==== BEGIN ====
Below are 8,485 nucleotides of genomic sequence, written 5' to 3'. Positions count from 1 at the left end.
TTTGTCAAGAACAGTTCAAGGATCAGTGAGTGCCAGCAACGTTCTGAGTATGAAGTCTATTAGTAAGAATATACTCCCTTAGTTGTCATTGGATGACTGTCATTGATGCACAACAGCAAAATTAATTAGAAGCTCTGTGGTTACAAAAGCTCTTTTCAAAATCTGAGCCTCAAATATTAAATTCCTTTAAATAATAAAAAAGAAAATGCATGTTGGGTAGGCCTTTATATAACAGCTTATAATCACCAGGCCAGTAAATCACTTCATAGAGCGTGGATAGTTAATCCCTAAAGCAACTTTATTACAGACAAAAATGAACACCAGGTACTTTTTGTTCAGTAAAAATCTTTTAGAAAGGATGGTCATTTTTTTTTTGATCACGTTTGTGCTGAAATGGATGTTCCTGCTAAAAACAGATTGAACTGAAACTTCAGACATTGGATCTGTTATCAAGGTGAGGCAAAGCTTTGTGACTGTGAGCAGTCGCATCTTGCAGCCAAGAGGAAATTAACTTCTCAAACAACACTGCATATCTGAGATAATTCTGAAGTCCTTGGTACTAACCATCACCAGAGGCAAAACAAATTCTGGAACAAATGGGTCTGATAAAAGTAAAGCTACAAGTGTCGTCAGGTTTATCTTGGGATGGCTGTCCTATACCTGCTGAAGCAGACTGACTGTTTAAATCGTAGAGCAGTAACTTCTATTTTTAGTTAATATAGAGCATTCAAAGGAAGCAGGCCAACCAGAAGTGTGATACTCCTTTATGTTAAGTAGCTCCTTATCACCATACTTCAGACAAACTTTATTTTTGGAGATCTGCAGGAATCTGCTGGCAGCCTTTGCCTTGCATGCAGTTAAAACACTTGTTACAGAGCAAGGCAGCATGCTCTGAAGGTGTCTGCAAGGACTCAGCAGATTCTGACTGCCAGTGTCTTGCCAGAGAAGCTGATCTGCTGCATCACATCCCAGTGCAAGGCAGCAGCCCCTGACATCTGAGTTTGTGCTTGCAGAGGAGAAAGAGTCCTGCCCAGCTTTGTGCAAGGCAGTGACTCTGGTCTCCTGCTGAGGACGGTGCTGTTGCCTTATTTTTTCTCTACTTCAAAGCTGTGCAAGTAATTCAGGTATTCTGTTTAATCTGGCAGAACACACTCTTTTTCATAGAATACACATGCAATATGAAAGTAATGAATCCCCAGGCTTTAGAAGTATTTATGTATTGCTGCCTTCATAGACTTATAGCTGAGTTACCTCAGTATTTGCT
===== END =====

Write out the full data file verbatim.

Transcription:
Below are 8,485 nucleotides of genomic sequence, written 5' to 3'. Positions count from 1 at the left end.
TTTGTCAAGAACAGTTCAAGGATCAGTGAGTGCCAGCAACGTTCTGAGTATGAAGTCTATTAGTAAGAATATACTCCCTTAGTTGTCATTGGATGACTGTCATTGATGCACAACAGCAAAATTAATTAGAAGCTCTGTGGTTACAAAAGCTCTTTTCAAAATCTGAGCCTCAAATATTAAATTCCTTTAAATAATAAAAAAGAAAATGCATGTTGGGTAGGCCTTTATATAACAGCTTATAATCACCAGGCCAGTAAATCACTTCATAGAGCGTGGATAGTTAATCCCTAAAGCAACTTTATTACAGACAAAAATGAACACCAGGTACTTTTTGTTCAGTAAAAATCTTTTAGAAAGGATGGTCATTTTTTTTTTGATCACGTTTGTGCTGAAATGGATGTTCCTGCTAAAAACAGATTGAACTGAAACTTCAGACATTGGATCTGTTATCAAGGTGAGGCAAAGCTTTGTGACTGTGAGCAGTCGCATCTTGCAGCCAAGAGGAAATTAACTTCTCAAACAACACTGCATATCTGAGATAATTCTGAAGTCCTTGGTACTAACCATCACCAGAGGCAAAACAAATTCTGGAACAAATGGGTCTGATAAAAGTAAAGCTACAAGTGTCGTCAGGTTTATCTTGGGATGGCTGTCCTATACCTGCTGAAGCAGACTGACTGTTTAAATCGTAGAGCAGTAACTTCTATTTTTAGTTAATATAGAGCATTCAAAGGAAGCAGGCCAACCAGAAGTGTGATACTCCTTTATGTTAAGTAGCTCCTTATCACCATACTTCAGACAAACTTTATTTTTGGAGATCTGCAGGAATCTGCTGGCAGCCTTTGCCTTGCATGCAGTTAAAACACTTGTTACAGAGCAAGGCAGCATGCTCTGAAGGTGTCTGCAAGGACTCAGCAGATTCTGACTGCCAGTGTCTTGCCAGAGAAGCTGATCTGCTGCATCACATCCCAGTGCAAGGCAGCAGCCCCTGACATCTGAGTTTGTGCTTGCAGAGGAGAAAGAGTCCTGCCCAGCTTTGTGCAAGGCAGTGACTCTGGTCTCCTGCTGAGGACGGTGCTGTTGCCTTATTTTTTCTCTACTTCAAAGCTGTGCAAGTAATTCAGGTATTCTGTTTAATCTGGCAGAACACACTCTTTTTCATAGAATACACATGCAATATGAAAGTAATGAATCCCCAGGCTTTAGAAGTATTTATGTATTGCTGCCTTCATAGACTTATAGCTGAGTTACCTCAGTATTTGCT